Revision: Sat, 01 Aug 2020 19:23:52 GMT

HTTP - Cookies

The default application skeleton enables cookie integration by default.

If you need to enable cookies it in alternative builds, require composer package spiral/cookies and add bootloader Spiral\Bootloader\Http\CookiesBootloader into your app.

Cookie Manager

The easiest way to manage cookies in Spiral is to obtain an instance of Spiral\Cookies\CookieManager. This instance can be stored inside singleton services and controllers and provide access to active request scope.

public function index(CookieManager $cookies)
{
    dump($cookies->getAll());
    $cookies->set('name', 'value'); // read about more options down below
}

If you use spiral/prototype extension, you can also access CookieManager using cookies prototype property:

use PrototypeTrait;

public function index()
{
    dump($this->cookies->getAll());
    $this->cookies->set('name', 'value'); // read about more options down below
}

Read more about low-level cookie management down below.

Read Cookie

By default, the framework will encrypt and decrypt all cookies values using ENV key ENCRYPTER_KEY. Changing this value will automatically invalidate all cookie values set for all users.

You can also disable encryption for performance reasons or use alternative HMAC signature method (see below).

Cookie component will decrypt all values and update the request object, so you can get all cookies values using default PSR-7 ServerRequestInterface:

use Psr\Http\Message\ServerRequestInterface;

// ...

public function index(ServerRequestInterface $request)
{
    dump($request->getCookieParams());
}

Alternatively, you can read cookie values using Spiral\Http\Request\InputManager which automatically resolves the request scope and can be referenced as a singleton:

class HomeController
{
    private $input;

    public function __construct(InputManager $input)
    {
        $this->input = $input;
    }

    public function index()
    {
        dump($this->input->cookies->all());
    }
}

You can also request cookie value in request filters.

Note, if the cookie value is invalid and or can't be decrypted, its value will be set to NULL and not available to the application.

Write Cookie

Since all of the cookie values must be encrypted or signed, you must use the proper way to write them. Use context-specific object Spiral\Cookies\CookieQuery.

public function index(CookieQuery $cookies)
{
    $cookies->set('name', 'value');
}

The method accepts the following arguments in the same order:

Parameter Type Description
Name string The name of the cookie.
Value string The value of the cookie. This value stored on the client's computer; do not store sensitive information.
Lifetime int Cookie lifetime. This value specified in seconds and declares a period in which cookie will expire relatively to the current time().
Path string The path on the server in which the cookie will be available. If set to '/', the cookie will be available within the entire domain. If set to '/foo/', the cookie will only be available within the /foo/ directory and all sub-directories such as /foo/bar/ of the domain. The default value is the current directory that the cookie is being set in.
Domain string The domain that the cookie is available. To make the cookie available on all subdomains of example.com, then you'd set it to '.example.com'. The . is not required but makes it compatible with more browsers. Setting it to www.example.com will make the cookie only available in the www subdomain. Refer to tail matching in the spec for details.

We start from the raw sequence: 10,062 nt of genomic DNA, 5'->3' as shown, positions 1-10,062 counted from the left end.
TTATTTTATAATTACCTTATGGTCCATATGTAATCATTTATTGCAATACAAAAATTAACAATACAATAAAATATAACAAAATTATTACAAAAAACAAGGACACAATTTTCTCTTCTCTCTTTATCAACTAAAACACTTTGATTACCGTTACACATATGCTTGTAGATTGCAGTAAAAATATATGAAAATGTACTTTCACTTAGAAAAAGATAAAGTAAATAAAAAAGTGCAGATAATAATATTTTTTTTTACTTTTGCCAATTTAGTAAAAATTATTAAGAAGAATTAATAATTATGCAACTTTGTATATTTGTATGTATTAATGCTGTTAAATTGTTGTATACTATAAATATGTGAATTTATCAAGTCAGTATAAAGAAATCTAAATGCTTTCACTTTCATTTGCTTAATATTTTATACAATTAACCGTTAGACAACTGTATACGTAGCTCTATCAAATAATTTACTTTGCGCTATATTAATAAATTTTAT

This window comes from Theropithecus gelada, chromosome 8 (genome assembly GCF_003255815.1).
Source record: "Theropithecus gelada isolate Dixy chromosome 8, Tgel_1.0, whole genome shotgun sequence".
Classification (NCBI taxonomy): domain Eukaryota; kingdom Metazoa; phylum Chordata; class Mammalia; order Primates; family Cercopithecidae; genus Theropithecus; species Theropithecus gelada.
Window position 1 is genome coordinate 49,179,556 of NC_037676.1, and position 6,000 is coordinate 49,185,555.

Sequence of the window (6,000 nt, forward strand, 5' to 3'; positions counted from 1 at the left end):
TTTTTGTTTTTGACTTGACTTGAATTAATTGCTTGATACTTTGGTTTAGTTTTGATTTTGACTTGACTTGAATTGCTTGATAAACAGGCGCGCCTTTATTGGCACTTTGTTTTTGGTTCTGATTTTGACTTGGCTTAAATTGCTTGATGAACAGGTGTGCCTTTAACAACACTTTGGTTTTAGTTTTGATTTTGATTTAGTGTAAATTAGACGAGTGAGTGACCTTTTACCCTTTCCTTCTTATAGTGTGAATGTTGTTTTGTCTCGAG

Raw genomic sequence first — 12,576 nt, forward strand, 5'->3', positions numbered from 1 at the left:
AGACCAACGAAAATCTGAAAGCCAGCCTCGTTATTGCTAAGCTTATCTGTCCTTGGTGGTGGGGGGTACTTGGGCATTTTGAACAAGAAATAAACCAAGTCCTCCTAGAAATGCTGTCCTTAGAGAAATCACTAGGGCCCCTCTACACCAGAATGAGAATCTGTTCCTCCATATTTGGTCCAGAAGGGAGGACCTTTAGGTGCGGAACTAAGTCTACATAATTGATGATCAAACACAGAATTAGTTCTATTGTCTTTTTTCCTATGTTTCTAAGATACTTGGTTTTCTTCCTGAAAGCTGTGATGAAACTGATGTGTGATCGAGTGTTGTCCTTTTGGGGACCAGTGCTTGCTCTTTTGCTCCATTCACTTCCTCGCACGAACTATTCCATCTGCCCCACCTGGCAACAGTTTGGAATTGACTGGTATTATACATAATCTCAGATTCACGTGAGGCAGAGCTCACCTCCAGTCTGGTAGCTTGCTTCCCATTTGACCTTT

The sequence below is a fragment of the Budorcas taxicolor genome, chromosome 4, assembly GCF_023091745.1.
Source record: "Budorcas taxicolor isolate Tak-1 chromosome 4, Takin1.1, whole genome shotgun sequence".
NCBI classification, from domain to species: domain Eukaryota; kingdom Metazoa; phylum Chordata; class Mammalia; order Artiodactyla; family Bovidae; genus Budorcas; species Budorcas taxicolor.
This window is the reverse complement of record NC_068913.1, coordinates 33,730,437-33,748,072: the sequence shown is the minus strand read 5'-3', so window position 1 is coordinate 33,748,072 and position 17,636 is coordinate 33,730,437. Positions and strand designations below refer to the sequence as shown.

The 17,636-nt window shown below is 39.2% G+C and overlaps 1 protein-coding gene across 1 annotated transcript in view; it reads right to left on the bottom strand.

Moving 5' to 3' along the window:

Secure bool Indicates that the cookie should only be transmitted over a secure HTTPS connection from the client. When set to true, the cookie will only set if a secure connection exists. On the server-side, it's on the programmer to send this kind of cookie only on a secure connection (e.g., for $_SERVER["HTTPS"]).
HttpOnly bool When true, the cookie will be made accessible only through the HTTP protocol. This flag means that the cookie won't be available by scripting languages, such as JavaScript. This setting can effectively help to reduce identity theft through XSS attacks (although, not all browsers support it).

Same arguments for Spiral\Cookies\CookieManager->set.

Usage with Singletons

You can not use CookieQuery as __construct argument. Queue is only available within IoC context of CookieMiddleware and must be requested from container directly (use use method injection as showed above):

$container->get(CookieQuery::class)->set($name, $value);

The best place to use CookieQuery is controller methods.

If you already have access to ServerRequestInterface use can also use attribute cookieQueue:

use Psr\Http\Message\ServerRequestInterface;

// ...

public function index(ServerRequestInterface $request)
{
    $request->getAttribute('cookieQueue')->set('name', 'value');
}

Set Cookie Manually

You can always write cookie header manually by invoking withAddedHeader of Psr\Http\Message\ResponseInterface:

return $response->withAddedHeader('Set-Cookie', 'name=value');

Make sure to add a cookie to whitelist, otherwise, CookieMiddleware won't let it pass.

Configuration

You can configure CookieQueue behavior using Spiral\Bootloader\Http\CookiesBootloader.

To whitelist cookie (disable protection) in your bootloader:

public function boot(CookiesBootloader $cookies)
{
    $cookies->whitelistCookie('CustomCookie');
}

To perform deeper configuration on cookie component create config file cookies.php in app/config directory:

<?php
declare(strict_types=1);

use Spiral\Cookies\Config\CookiesConfig;

return [
    // by default all cookies will be set as .domain.com
    'domain'   => '.%s',

    // protection method
    'method'   => CookiesConfig::COOKIE_ENCRYPT,

    // whitelisted cookies (no ecnrypt/descrypt)
    'excluded' => ['PHPSESSID', 'csrf-token']
];
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